Boosty Collins was at the Soul Shack yesterday afternoon, and getting inside was like putting toothpaste back in the tube.
The rock singer was signing his new album, "This Boot Is Made for Fonkin," and working up to his concert tonight at the Capital Centre. The word had got out.
At least 200 mostly teen-agers swarmed on both sides of G Street and even spread onto 13th Street, stopping traffic in all four directions when Bootsy appeared.
You know it was Bootsy because of the star-shaped shades with the oneway class and the cowboy hat covered with rhinestones and the silvery scarf with foot-long black fringes and the black leather jumpsuit with fancy green oriental brocade work on the vest. And the grin with the gold tooth in it.
His people pressed to the glass front of the Soul Shack. They weren't yelling. They weren't jumping up and down. They just squashed up against the door, round-eyed, vibrating with some sort of electric current. One of his loud but danceable songs blared out.
"i want to ask him to give me a ticket," said Algen McRae, 17. "i'm an artist and I did some pictures of him from his album covers and sent 'em to him." His white straw hat with Bootsy written on it flopped up and down.
Many of Bootsy's people are in the early teens, which is almost how young he was himself when he came on as the prodigy base guitarist with James Brown's group 10 years ago. Today Bootsy's Rubber Band is probably the best know of five separate funkadelic bands he runs under the title of Thang Inc.
He writes his own stuff mostly, he and his partner George Clinton.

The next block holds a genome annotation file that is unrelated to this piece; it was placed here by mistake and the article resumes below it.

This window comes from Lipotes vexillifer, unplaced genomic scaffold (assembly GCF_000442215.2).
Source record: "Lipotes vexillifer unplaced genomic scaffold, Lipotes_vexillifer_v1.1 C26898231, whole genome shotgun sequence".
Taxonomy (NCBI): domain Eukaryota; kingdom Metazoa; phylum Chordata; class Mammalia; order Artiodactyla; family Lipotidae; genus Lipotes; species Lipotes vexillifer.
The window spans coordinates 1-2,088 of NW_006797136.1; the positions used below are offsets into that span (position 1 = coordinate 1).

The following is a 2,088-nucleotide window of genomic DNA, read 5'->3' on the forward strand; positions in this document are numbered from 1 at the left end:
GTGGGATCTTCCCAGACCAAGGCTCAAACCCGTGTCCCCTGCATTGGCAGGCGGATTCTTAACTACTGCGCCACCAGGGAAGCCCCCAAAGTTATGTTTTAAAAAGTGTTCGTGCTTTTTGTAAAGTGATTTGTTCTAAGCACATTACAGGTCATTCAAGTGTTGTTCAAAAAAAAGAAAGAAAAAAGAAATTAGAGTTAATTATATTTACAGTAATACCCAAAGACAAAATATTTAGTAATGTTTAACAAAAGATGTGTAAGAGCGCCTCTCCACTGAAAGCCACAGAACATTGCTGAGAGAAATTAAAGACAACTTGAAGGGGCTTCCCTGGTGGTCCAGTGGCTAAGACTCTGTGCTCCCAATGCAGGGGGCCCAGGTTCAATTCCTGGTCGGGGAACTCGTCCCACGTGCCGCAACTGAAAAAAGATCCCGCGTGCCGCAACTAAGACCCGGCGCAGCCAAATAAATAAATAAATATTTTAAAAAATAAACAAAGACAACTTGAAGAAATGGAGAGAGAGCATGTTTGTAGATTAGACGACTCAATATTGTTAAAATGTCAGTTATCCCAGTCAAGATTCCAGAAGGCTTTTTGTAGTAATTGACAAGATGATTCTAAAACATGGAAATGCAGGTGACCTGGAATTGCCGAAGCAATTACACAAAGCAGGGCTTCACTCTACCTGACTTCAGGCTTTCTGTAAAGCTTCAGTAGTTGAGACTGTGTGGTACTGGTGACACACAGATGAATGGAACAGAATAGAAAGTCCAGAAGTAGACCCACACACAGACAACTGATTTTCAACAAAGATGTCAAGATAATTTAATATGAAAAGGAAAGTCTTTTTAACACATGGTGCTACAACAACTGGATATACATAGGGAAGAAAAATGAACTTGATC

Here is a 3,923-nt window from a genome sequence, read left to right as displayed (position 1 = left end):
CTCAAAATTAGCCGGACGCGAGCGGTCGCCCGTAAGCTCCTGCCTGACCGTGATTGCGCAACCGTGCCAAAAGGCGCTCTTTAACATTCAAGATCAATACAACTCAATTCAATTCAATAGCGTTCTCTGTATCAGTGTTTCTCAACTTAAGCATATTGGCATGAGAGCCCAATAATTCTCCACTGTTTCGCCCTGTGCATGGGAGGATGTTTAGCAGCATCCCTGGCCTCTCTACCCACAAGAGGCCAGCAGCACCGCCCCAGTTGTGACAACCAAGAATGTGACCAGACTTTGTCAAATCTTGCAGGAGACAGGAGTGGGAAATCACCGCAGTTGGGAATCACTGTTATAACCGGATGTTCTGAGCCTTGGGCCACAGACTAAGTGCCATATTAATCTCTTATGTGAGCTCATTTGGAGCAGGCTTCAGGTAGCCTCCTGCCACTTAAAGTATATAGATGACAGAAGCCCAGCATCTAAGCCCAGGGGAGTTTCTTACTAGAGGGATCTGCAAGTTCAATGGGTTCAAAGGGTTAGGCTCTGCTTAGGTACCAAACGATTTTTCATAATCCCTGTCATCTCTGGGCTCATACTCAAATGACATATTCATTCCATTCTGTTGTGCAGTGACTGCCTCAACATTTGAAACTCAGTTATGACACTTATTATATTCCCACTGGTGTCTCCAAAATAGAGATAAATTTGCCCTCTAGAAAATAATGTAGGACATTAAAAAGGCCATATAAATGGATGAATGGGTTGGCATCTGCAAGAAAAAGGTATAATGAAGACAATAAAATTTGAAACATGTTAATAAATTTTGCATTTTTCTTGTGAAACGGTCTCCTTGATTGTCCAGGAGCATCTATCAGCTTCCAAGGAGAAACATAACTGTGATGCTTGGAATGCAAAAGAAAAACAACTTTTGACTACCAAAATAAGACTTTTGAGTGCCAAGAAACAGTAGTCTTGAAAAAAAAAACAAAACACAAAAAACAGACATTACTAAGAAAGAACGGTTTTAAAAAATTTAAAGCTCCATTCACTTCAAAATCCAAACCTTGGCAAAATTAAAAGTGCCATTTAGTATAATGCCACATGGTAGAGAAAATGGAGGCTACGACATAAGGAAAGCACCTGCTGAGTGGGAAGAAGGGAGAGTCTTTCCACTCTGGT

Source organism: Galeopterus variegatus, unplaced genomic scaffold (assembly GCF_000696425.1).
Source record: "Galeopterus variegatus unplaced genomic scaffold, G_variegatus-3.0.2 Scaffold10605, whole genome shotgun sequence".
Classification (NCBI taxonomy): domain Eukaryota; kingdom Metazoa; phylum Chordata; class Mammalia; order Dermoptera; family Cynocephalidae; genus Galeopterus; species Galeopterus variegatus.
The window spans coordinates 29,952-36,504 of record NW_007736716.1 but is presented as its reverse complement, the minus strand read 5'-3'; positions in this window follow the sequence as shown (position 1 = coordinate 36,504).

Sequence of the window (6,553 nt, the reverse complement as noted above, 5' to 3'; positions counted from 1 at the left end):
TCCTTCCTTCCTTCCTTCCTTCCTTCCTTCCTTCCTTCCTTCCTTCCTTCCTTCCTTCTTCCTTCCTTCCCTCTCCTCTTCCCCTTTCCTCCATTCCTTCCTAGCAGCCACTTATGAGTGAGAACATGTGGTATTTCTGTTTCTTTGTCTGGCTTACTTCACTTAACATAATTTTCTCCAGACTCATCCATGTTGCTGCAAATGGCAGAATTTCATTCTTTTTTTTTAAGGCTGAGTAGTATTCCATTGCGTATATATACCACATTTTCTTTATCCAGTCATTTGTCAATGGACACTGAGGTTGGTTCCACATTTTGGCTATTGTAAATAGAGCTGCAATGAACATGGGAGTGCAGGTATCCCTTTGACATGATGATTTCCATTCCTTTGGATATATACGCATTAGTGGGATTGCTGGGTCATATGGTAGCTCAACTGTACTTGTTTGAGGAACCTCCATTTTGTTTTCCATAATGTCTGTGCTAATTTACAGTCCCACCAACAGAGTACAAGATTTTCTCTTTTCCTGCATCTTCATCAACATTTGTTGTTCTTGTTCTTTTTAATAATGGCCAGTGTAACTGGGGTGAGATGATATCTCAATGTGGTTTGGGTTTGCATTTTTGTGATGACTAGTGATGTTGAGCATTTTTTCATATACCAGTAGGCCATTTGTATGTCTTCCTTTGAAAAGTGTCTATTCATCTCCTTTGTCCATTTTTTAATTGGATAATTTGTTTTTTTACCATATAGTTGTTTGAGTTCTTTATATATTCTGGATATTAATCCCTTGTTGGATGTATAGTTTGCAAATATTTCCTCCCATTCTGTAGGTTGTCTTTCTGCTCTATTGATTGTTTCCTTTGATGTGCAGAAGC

"i'm on the road to maybe October," Bootsy said quietly. "Three, four nights a stand Oh, I gotta keep moving."
This spring he collapsed from exaustion. He was afraid his group would break up, but they didn't, they're together again, a half dozen of them, back on the road.
'my fans come from age 5 on up. That's the boot camp." He likes to work his name into things. Sometimes he calls himself Bootzilla. The young fans he calls Geepies.
Now he is getting ready to leave the store. His two guards, cool and unsmiling in suit and Peter Lorre panama hats, crack the door and start easing people back. A kid gets his head in and shouts, "Please Please give me a poster! I spend all my money on records . . ." He disappears and the wedge of men squeezes out the door and drives across the sidewalk to the two limousines. Bootsy seems to be carried along, floating. People wave hands, arms. "Hey Bootsy! Hey shake my hand, baby! Hey this way!"
You see the rhinestone hat slip neatly into the car and the door slams and they're moving, with a hundred hands touching, caressing, Pushing on the shiny black steel. They would probably push him clear to the Beltway if he asked them. CAPTION: Picture; Boosty Collins, By Lucian Perkins The Washington Post; Picture 2, Singer Boosty Collins and admirer, by Lucian Perkins -- The Washington Post